The Consumer Finance Protection Bureau's new mortgage rules have created the concept of a "qualified mortgage" – one which entails strict guidelines for lenders and borrowers alike. While this is a laudable attempt to regulate mortgage lending in order to avoid a repeat of the still-resonating housing crisis, there are some aspects of the new rules that could make mortgages more difficult to obtain for certain buyers.

The 43% rule puts the emphasis on income
This is a biggie, and could affect certain prospective homeowners, such as the self-employed and retirees, more than others.

In its quest to create loan parameters that would practically guarantee the borrower's ability to repay, the CFPB has placed a maximum debt-to-income ratio of 43% on qualified mortgages . Even if the mortgage is not of the "qualified" variety, the lender still needs to determine the borrower's ability to repay  the loan.

While a 43% debt-to-income limit doesn't seem onerous, it could cause problems for those whose income profiles don't mirror the 9 to 5 crowd. Self-employed persons and retired folks could have issues, particularly since lenders now have less flexibility in lending, and low-documentation loans generally used in the past are now off the table.

The CFPB is aware of the concern that the additional documentation could impact loans for groups like the self-employed. In its Ability-to-Repay Rule fact sheet, however, it also acknowledges that these rules are necessary to safeguard against another mortgage crisis, and states that it has issued guidance to lenders regarding verifying irregular income.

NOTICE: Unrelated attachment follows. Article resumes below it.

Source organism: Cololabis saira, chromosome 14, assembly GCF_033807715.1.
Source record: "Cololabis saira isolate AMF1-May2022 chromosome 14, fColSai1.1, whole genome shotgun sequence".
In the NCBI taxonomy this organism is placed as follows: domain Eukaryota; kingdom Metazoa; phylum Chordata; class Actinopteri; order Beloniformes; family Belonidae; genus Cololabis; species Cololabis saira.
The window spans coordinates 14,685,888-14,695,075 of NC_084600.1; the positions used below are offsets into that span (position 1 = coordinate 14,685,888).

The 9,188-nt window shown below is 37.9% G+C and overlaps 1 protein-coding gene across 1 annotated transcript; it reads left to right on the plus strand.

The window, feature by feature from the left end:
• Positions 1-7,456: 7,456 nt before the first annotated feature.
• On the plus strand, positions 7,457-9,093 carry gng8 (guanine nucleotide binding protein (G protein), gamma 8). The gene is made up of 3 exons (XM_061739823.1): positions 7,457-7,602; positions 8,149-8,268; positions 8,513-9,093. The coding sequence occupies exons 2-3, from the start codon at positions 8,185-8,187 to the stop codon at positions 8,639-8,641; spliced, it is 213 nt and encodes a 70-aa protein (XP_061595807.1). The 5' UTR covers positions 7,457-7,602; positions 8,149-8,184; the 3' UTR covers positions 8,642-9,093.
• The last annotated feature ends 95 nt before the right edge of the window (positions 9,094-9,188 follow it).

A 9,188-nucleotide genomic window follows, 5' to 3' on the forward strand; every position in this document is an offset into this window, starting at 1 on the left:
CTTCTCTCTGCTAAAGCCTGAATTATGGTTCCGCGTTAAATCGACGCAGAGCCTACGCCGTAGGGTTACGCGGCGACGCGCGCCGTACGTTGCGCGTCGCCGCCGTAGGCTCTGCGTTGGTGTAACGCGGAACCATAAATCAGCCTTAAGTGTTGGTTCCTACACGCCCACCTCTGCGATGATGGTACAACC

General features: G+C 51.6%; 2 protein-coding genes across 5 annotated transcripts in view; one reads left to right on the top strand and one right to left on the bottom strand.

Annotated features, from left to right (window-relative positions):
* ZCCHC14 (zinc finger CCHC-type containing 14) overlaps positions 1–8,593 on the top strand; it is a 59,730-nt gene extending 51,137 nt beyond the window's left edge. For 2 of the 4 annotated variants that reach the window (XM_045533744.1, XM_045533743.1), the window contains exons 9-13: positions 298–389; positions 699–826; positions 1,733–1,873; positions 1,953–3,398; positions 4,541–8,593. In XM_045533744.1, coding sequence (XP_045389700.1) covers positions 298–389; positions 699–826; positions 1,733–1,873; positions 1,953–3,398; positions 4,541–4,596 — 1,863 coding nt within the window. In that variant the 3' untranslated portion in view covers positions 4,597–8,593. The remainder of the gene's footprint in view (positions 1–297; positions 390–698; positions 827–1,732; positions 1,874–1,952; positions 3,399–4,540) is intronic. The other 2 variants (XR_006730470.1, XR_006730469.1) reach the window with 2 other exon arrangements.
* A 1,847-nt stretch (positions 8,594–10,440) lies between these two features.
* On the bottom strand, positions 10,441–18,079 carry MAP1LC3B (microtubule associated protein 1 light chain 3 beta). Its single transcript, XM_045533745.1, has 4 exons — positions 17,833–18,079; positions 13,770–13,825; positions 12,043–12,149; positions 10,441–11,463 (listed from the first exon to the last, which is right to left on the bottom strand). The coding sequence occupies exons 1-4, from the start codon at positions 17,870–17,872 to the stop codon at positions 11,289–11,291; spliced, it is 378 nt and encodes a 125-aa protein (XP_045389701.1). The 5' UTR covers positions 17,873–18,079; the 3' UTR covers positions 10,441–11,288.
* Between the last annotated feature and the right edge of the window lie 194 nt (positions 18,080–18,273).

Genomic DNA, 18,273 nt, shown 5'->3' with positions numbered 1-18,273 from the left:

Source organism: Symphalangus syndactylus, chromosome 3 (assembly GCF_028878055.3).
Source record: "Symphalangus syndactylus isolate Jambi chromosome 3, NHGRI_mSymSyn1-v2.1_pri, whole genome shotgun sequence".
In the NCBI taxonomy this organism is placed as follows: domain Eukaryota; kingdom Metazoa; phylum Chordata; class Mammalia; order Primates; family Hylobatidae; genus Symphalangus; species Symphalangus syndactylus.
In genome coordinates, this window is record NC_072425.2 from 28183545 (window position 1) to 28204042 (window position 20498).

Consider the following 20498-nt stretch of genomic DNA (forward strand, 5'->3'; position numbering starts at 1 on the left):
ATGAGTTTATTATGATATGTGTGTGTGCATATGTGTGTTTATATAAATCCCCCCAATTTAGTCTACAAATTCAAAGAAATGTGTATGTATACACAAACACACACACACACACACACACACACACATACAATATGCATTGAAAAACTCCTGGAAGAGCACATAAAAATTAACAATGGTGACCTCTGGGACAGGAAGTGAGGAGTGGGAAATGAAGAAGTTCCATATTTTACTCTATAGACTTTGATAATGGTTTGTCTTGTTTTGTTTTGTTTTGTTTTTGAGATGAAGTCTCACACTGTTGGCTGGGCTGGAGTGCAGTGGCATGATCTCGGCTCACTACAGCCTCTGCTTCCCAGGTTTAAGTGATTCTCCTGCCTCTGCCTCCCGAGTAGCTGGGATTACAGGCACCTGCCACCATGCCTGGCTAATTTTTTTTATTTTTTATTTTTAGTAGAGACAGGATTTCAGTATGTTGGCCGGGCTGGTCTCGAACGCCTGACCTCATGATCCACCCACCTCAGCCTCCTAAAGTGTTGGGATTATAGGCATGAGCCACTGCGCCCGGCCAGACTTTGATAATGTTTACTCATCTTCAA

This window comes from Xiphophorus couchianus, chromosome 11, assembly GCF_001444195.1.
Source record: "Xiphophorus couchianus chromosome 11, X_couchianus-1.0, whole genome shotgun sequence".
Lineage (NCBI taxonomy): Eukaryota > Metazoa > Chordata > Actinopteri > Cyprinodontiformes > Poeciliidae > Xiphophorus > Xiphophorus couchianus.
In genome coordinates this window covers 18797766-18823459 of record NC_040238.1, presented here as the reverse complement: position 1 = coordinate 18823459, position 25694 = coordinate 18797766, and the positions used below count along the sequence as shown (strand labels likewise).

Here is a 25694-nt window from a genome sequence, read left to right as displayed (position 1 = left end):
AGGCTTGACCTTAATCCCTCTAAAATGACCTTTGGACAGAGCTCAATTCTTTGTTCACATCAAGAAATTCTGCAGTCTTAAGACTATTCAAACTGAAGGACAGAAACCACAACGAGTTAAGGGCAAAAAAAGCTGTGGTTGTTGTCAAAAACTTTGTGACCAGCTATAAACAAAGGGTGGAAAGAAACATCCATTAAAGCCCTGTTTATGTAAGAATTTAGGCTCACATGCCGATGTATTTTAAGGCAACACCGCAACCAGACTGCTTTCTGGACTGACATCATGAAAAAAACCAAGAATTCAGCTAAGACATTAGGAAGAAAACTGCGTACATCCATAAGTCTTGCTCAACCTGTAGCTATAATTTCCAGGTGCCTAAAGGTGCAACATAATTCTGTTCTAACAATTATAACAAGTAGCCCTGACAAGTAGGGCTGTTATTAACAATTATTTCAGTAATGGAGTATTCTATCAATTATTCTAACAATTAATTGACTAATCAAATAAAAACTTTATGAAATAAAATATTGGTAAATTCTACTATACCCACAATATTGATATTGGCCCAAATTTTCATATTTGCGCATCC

Coming up with two years' worth of income that fits the bill can be difficult enough for longtime entrepreneurs, but for those just starting out, it may make getting a mortgage impossible. A recent article in the LA Times tells the story of a new freelancer that was turned down for a refinance on one of his properties based solely upon the fact that he could not produce two years' worth of self-employment income – despite having no debt, and four paid-for real estate properties.

Retirees may also find themselves in a similar situation, having little income yet holding plenty of assets. In addition, retirees often downscale, meaning that they may be applying for a smaller loan of less than $150,000. With fees capped at 3% for every $100,000 lent, smaller loans may become less attractive to lenders  – particularly since the administrative costs to the bank are the same no matter the size of the loan.

Of course, the self-employed and those that have retired might be able to procure a non-QM loan, if they can find a lender willing to offer such mortgages. Chances are very good that these borrowers would wind up paying much higher fees and interest, however, since those loans will be riskier for the lender  – which could face legal claims later on if the loan defaults.

The new rules are barely one month old, so how much of an effect they will have on particular borrowers is still unknown. To his credit, CFPB Director Richard Cordray has indicated that the bureau is monitoring the situation , and is willing to make changes if real problems arise. If too many people are shut out of home ownership due to QM rules, let's hope that corrective action will be swift.

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